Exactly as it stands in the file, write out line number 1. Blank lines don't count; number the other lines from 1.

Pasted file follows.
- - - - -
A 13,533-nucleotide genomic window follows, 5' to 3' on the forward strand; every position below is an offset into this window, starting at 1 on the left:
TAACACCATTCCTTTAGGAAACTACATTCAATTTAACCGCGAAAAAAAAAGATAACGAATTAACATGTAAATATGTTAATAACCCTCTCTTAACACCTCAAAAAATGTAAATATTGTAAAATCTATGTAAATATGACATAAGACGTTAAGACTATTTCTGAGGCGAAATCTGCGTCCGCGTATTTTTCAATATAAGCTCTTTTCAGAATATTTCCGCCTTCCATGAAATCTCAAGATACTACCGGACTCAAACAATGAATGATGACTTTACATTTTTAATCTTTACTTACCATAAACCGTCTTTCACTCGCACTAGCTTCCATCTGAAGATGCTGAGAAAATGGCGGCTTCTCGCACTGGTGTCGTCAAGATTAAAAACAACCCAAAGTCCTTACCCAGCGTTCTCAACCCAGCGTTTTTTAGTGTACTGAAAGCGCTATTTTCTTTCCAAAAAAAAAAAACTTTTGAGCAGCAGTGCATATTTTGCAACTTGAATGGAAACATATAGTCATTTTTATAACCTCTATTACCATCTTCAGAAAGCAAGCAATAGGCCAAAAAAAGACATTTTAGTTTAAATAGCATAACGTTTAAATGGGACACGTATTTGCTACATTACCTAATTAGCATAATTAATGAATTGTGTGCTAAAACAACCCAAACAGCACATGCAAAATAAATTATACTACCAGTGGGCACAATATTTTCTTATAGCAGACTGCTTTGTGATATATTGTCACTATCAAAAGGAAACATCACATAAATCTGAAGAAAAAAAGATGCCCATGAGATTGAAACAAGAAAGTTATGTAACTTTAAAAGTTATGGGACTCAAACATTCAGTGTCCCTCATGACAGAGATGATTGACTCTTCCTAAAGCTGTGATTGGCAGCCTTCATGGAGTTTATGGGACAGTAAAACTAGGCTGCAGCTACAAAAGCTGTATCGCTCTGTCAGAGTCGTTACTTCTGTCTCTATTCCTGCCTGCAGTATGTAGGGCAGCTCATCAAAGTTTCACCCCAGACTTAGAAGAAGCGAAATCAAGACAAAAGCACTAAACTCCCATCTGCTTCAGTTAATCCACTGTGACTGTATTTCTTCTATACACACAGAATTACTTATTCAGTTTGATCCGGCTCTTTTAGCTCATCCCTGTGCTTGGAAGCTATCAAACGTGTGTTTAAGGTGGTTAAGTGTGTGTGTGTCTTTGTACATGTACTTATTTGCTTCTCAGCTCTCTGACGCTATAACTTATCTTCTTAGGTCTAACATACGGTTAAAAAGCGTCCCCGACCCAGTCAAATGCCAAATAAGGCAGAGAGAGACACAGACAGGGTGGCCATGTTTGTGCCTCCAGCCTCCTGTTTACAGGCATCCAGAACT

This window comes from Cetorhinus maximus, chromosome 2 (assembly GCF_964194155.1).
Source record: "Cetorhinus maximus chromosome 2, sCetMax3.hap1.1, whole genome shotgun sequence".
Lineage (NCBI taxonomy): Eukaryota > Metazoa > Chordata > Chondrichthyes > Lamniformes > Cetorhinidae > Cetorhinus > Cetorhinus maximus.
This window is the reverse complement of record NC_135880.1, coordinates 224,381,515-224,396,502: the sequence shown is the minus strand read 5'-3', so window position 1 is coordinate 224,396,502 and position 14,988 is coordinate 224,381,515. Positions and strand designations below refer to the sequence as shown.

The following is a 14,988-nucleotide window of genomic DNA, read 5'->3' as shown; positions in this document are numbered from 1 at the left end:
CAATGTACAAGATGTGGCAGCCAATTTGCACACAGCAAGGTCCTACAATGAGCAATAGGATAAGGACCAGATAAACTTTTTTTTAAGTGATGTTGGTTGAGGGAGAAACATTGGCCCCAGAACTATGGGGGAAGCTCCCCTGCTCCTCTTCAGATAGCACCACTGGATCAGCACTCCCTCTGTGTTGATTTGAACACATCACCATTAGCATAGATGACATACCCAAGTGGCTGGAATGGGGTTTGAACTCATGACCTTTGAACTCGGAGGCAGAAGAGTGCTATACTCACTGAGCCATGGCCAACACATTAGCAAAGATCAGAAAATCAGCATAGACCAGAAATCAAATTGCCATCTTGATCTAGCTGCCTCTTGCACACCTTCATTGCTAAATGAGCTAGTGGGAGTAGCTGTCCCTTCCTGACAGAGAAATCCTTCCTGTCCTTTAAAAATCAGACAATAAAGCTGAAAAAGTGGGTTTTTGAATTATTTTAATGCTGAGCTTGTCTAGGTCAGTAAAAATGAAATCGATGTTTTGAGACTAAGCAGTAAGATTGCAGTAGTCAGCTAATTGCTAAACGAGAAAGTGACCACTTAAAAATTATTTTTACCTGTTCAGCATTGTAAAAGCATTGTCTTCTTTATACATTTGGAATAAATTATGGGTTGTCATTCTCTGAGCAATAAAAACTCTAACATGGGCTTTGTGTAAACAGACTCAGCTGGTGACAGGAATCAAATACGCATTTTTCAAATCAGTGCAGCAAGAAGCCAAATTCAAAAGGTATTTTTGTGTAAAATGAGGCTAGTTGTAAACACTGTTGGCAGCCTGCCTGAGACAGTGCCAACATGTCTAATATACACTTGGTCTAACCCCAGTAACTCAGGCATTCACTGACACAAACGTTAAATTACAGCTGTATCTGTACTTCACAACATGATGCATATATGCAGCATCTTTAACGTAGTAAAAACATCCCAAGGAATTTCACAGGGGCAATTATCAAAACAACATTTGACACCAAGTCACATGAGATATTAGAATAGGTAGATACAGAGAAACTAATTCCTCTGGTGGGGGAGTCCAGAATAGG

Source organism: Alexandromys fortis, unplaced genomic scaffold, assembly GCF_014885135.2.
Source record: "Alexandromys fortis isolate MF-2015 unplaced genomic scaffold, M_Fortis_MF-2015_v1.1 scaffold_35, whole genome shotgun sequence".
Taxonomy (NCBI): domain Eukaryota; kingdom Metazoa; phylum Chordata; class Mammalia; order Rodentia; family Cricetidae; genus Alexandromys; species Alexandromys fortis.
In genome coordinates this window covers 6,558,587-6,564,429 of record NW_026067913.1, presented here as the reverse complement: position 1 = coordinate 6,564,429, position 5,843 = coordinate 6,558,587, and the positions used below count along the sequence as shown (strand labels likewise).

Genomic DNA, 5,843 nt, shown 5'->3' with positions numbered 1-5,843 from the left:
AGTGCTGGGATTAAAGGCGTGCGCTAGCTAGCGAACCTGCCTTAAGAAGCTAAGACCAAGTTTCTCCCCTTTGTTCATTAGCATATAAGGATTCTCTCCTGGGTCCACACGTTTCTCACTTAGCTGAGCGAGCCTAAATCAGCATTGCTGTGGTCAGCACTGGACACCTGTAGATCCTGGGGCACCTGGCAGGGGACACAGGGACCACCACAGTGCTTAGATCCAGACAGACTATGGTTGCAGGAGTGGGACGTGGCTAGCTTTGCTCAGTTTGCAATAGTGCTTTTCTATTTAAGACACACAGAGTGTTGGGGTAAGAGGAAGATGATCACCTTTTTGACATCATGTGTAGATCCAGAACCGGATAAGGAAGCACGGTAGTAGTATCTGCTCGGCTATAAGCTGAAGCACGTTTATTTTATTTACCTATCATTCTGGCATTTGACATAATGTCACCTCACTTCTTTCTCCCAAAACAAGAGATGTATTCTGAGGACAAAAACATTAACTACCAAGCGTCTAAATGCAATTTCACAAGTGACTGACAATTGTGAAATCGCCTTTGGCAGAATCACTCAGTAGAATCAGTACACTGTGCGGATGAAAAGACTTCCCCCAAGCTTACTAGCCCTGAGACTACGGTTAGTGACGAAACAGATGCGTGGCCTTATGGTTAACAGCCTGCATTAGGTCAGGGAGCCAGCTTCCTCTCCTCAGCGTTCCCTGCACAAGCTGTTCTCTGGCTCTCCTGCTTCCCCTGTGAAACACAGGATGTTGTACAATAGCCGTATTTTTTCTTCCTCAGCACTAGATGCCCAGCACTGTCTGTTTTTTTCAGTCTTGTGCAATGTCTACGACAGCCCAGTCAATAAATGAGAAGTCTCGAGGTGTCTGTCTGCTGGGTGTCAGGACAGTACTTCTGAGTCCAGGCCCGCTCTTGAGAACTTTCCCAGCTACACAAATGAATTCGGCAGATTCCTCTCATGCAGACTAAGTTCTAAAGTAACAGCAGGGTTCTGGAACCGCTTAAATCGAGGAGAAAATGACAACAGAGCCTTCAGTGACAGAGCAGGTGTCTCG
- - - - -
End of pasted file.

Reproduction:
A 13,533-nucleotide genomic window follows, 5' to 3' on the forward strand; every position below is an offset into this window, starting at 1 on the left: